Thursday, April 10, 2014

HEART WORM ALERT

It's finally spring and mosquitoes are out.  Mosquitoes transmit heartworms to dogs and cats.  Heartworms can be deadly for our pets, eventually causing right sided heart failure in dogs and possibly sudden death in cats.

Heartworm testing is quick and easy and if negative, prevention can be started right away.  Prevention options include monthly oral and six month injectable for dogs and monthly topical for cats.

Please call the office with any questions or for an appointment.

 

APRIL SPECIAL

FREE HEARTWORM TEST ($40 VALUE)
 WITH THE PURCHASE OF 6 MONTHS HEARTWORM PREVENTION
 
 
 
 

Thursday, March 27, 2014

Annual Relay for Life Dog Wash









When:  April 12th, 2014
Where:  Lincolnton Animal Hospital
Time:  2:00 - 4:00

Asking Donation
Dogs under 40 pounds $10.00
Dogs over 40 pounds $15.00

All proceeds go to the American Cancer Society





Tuesday, February 11, 2014


Gastrointestinal Foreign Bodies

Dogs have been known to swallow bones, toys, sticks, stones, pins, needles, wood splinters, cloth, rubber balls, rawhide, leather, string, peach pits, and other objects. With string, one end often knots up while the other gets caught in food. Tension on the string then causes it to cut through the wall of the bowel. Swallowing pennies will not usually cause an obstruction, but can lead to zinc toxicity as the metal leaches out of the coins. Batteries can also cause toxicity when swallowed.
The esophagus of the dog is larger than the outlet of his stomach. Thus, dogs may swallow objects that are too large to pass out of the stomach. Gastric foreign bodies are therefore associated with chronic gastritis and episodes of gastric outflow obstruction.
If an object makes it into the small intestine, it may pass through the entire GI tract without causing problems. Those that do cause an obstruction usually do so at the ileocecal valve or in the colon and rectum. Foreign bodies in the rectum cause anorectal obstructions. Sharp objects such as pins, splinters, and bone chips can lodge anywhere in the GI tract and obstruct or perforate the bowel, causing intestinal obstruction or peritonitis.
Unless it also causes indigestion, a swallowed foreign body will go unnoticed until it produces symptoms. Many foreign bodies can be seen on X-rays of the abdomen if they are radio-opaque. A contrast study may be needed to identify foreign bodies that are not visible on X-rays.
Treatment: Foreign bodies that produce symptoms should be removed. This usually involves abdominal surgery. Gastric foreign bodies can sometimes be removed through an endoscope.
 
 
 

Thursday, October 31, 2013

Is my pet overweight?

Thursday, October 10, 2013

Halloween Costume Contest

 
 
 
Email us a picture of your pet's favorite costume to:
 
 
 
The winner will receive a choice of:
 
 
$50.00 credit on their account
 
or
 
Free bath with 1 dose of Vectra 3D
 
 
Submit your photo from October 1st - 24th.
 
We will post them on Facebook starting the 25th.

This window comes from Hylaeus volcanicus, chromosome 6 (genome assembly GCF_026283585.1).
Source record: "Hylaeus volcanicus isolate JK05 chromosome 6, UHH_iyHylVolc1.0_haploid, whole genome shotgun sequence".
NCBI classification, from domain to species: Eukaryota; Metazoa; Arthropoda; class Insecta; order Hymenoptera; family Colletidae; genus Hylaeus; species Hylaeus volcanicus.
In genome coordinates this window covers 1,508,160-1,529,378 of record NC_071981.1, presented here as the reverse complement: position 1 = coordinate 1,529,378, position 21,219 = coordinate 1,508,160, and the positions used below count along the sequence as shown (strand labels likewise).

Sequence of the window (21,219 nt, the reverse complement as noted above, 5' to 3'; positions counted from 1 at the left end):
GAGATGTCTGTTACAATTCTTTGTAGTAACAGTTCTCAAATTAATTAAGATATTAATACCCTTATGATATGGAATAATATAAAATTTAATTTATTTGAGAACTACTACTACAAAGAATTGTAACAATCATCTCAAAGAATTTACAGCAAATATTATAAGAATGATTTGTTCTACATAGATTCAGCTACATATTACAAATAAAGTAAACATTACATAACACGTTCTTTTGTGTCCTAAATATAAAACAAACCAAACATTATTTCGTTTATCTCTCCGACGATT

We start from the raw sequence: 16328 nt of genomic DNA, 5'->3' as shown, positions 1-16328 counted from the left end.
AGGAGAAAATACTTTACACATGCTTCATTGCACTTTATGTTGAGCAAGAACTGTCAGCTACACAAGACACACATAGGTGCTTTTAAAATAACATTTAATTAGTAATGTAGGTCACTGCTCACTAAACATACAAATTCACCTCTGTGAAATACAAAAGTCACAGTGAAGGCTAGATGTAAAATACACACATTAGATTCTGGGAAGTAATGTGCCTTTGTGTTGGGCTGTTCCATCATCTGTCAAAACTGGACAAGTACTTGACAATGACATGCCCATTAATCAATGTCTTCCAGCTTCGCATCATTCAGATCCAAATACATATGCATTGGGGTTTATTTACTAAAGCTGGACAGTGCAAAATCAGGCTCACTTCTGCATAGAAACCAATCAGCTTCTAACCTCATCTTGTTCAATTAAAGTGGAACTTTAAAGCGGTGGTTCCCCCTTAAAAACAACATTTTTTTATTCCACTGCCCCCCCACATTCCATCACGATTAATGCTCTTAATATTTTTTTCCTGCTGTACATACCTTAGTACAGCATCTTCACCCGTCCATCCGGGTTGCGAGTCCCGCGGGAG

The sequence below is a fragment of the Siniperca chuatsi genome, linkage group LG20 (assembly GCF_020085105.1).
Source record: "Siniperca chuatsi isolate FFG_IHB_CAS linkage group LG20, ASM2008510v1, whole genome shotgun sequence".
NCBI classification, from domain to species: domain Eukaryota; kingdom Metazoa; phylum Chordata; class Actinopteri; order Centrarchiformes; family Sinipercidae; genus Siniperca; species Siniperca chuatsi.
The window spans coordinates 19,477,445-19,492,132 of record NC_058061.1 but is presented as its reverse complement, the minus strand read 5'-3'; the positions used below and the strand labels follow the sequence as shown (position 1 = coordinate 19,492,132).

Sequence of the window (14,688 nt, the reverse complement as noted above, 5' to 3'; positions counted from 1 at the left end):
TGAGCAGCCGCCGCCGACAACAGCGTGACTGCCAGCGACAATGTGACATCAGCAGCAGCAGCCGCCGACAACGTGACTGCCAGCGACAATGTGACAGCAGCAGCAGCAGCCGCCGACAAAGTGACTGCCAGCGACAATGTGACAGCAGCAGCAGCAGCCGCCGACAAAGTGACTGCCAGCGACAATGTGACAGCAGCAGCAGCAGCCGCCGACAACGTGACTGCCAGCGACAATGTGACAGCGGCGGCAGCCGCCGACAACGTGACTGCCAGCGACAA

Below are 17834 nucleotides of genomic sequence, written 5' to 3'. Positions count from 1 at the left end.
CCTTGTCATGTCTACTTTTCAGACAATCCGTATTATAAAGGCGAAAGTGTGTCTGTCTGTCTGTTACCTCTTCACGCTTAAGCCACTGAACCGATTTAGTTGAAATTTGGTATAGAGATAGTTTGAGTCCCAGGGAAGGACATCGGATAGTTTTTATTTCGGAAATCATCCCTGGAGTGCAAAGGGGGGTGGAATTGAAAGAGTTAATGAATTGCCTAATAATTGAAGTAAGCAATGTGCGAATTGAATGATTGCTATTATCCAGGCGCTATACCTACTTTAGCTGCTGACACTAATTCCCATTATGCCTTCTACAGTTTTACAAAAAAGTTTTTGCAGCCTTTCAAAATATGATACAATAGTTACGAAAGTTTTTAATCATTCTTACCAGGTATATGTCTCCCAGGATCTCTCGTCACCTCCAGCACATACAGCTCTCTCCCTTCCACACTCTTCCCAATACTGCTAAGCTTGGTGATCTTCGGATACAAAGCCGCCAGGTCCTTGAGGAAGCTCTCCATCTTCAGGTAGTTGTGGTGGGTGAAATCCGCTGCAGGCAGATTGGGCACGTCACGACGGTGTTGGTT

The pet with the most likes will be the winner.
 
Winner will be announced Halloween Day.
 
 

Thursday, June 20, 2013

TICKS 101


Don't be left in the dark about vector borne disease.

While Lyme disease is well known, it certainly isn't the only disease that dogs or people can contract from ticks.

In addition to Lyme disease, ticks also carry ehrlichiosis, anaplasmosis, Rocky Mountain spotted fever and others.  There's simply no way for pet owners to tell if a tick is carrying disease or not and it only takes one tick bite to infect your dog.  Also, some ticks are known to carry more than one of these diseases, which can lead to multiple infections, or co infection.  What's common among all vector borne disease, however, is that symptoms can be vague and difficult to recognize.  Often many pet owners don't know their dog is suffering from a debilitating tick disease until it's too late.
Humans and other non canine family members can also become infected with the same tick borne diseases as dogs.  These cross species diseases are known as zoonotic.  So, if you live in an area with tics or if you've ever found a tick on your dog, you should also be sure to check yourself and your family.


Picnic Safety

Nothing says summer like an old fashioned barbecue.  BUT with them comes a chance of illness or injury  for your pet.

FOOD - barbecue chicken, ribs, and steaks contain bones which can splinter and lodge somewhere in the esophagus or intestines.  Corncobs and peach pits can cause problems as well.

BEES or WASPS - Their sting can be minor or send your dog or cat into shock.

CHILDREN - more children are bitten by dogs, (usually a family or known dog) during the summer months.  This is due to more activity so keep an eye out for aggressive triggers.

BARBECUES - some dogs will try to steal food from the barbecue and can suffer burns on their paws from the hot surface, or swallowing very hot food.

HEATSTROKE - the signs of heatstroke include excessive panting, dark or brights red tongue and gums, staggering, stupor, seizure, or vomiting.  If you suspect heat stroke get your dog to your veterinary hospital or an emergency hospital right away.  Dots with short noeses such as bulldogs or pugs, and heavy coated dogs are more subject to heatstroke.